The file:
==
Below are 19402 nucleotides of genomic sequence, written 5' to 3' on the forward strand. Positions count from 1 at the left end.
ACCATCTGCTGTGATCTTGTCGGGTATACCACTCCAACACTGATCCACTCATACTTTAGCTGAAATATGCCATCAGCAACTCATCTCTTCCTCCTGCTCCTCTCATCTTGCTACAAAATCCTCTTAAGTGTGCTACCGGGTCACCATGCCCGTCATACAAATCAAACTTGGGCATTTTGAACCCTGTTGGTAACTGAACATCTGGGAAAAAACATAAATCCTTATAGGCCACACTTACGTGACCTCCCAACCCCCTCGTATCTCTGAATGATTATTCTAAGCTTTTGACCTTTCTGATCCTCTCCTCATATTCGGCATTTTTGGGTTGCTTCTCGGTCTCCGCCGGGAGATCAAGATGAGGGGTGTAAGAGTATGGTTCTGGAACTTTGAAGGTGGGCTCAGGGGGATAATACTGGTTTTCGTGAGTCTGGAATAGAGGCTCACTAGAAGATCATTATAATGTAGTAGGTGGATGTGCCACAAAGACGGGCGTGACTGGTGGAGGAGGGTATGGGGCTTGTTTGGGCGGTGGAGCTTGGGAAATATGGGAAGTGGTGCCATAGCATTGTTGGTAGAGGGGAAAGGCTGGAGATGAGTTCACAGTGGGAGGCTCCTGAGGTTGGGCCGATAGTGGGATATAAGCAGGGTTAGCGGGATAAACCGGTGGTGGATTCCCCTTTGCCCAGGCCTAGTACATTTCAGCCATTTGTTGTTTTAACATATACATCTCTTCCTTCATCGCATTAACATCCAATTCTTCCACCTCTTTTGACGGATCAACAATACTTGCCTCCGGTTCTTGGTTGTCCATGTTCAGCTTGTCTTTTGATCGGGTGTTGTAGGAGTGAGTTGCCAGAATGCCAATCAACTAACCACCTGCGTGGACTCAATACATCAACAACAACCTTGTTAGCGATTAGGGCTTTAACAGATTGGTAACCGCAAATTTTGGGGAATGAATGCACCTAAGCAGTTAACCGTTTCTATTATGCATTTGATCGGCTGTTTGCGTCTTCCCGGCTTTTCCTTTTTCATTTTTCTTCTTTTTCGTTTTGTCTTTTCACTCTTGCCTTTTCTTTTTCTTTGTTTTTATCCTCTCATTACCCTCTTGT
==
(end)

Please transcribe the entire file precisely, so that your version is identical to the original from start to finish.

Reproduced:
Below are 19402 nucleotides of genomic sequence, written 5' to 3' on the forward strand. Positions count from 1 at the left end.
ACCATCTGCTGTGATCTTGTCGGGTATACCACTCCAACACTGATCCACTCATACTTTAGCTGAAATATGCCATCAGCAACTCATCTCTTCCTCCTGCTCCTCTCATCTTGCTACAAAATCCTCTTAAGTGTGCTACCGGGTCACCATGCCCGTCATACAAATCAAACTTGGGCATTTTGAACCCTGTTGGTAACTGAACATCTGGGAAAAAACATAAATCCTTATAGGCCACACTTACGTGACCTCCCAACCCCCTCGTATCTCTGAATGATTATTCTAAGCTTTTGACCTTTCTGATCCTCTCCTCATATTCGGCATTTTTGGGTTGCTTCTCGGTCTCCGCCGGGAGATCAAGATGAGGGGTGTAAGAGTATGGTTCTGGAACTTTGAAGGTGGGCTCAGGGGGATAATACTGGTTTTCGTGAGTCTGGAATAGAGGCTCACTAGAAGATCATTATAATGTAGTAGGTGGATGTGCCACAAAGACGGGCGTGACTGGTGGAGGAGGGTATGGGGCTTGTTTGGGCGGTGGAGCTTGGGAAATATGGGAAGTGGTGCCATAGCATTGTTGGTAGAGGGGAAAGGCTGGAGATGAGTTCACAGTGGGAGGCTCCTGAGGTTGGGCCGATAGTGGGATATAAGCAGGGTTAGCGGGATAAACCGGTGGTGGATTCCCCTTTGCCCAGGCCTAGTACATTTCAGCCATTTGTTGTTTTAACATATACATCTCTTCCTTCATCGCATTAACATCCAATTCTTCCACCTCTTTTGACGGATCAACAATACTTGCCTCCGGTTCTTGGTTGTCCATGTTCAGCTTGTCTTTTGATCGGGTGTTGTAGGAGTGAGTTGCCAGAATGCCAATCAACTAACCACCTGCGTGGACTCAATACATCAACAACAACCTTGTTAGCGATTAGGGCTTTAACAGATTGGTAACCGCAAATTTTGGGGAATGAATGCACCTAAGCAGTTAACCGTTTCTATTATGCATTTGATCGGCTGTTTGCGTCTTCCCGGCTTTTCCTTTTTCATTTTTCTTCTTTTTCGTTTTGTCTTTTCACTCTTGCCTTTTCTTTTTCTTTGTTTTTATCCTCTCATTACCCTCTTGT